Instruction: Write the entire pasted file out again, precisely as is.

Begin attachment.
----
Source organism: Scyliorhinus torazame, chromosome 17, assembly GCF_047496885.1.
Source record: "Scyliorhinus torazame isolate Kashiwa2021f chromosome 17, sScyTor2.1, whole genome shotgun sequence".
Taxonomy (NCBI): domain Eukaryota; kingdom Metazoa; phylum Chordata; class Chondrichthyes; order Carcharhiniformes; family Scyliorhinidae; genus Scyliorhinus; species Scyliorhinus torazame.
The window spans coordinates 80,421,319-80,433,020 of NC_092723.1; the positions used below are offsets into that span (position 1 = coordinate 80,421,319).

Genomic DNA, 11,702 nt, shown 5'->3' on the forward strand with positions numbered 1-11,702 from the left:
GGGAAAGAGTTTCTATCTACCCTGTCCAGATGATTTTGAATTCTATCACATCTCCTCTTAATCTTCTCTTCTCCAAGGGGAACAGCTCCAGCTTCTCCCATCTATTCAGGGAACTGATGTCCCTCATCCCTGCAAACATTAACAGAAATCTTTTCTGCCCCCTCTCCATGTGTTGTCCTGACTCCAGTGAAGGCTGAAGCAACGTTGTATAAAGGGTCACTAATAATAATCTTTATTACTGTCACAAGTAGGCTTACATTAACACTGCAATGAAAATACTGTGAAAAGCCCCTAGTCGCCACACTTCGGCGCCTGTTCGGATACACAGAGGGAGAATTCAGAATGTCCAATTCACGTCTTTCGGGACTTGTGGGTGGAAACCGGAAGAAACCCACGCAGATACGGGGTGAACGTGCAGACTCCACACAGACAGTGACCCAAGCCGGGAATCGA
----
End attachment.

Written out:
Source organism: Scyliorhinus torazame, chromosome 17, assembly GCF_047496885.1.
Source record: "Scyliorhinus torazame isolate Kashiwa2021f chromosome 17, sScyTor2.1, whole genome shotgun sequence".
Taxonomy (NCBI): domain Eukaryota; kingdom Metazoa; phylum Chordata; class Chondrichthyes; order Carcharhiniformes; family Scyliorhinidae; genus Scyliorhinus; species Scyliorhinus torazame.
The window spans coordinates 80,421,319-80,433,020 of NC_092723.1; the positions used below are offsets into that span (position 1 = coordinate 80,421,319).

Genomic DNA, 11,702 nt, shown 5'->3' on the forward strand with positions numbered 1-11,702 from the left:
GGGAAAGAGTTTCTATCTACCCTGTCCAGATGATTTTGAATTCTATCACATCTCCTCTTAATCTTCTCTTCTCCAAGGGGAACAGCTCCAGCTTCTCCCATCTATTCAGGGAACTGATGTCCCTCATCCCTGCAAACATTAACAGAAATCTTTTCTGCCCCCTCTCCATGTGTTGTCCTGACTCCAGTGAAGGCTGAAGCAACGTTGTATAAAGGGTCACTAATAATAATCTTTATTACTGTCACAAGTAGGCTTACATTAACACTGCAATGAAAATACTGTGAAAAGCCCCTAGTCGCCACACTTCGGCGCCTGTTCGGATACACAGAGGGAGAATTCAGAATGTCCAATTCACGTCTTTCGGGACTTGTGGGTGGAAACCGGAAGAAACCCACGCAGATACGGGGTGAACGTGCAGACTCCACACAGACAGTGACCCAAGCCGGGAATCGA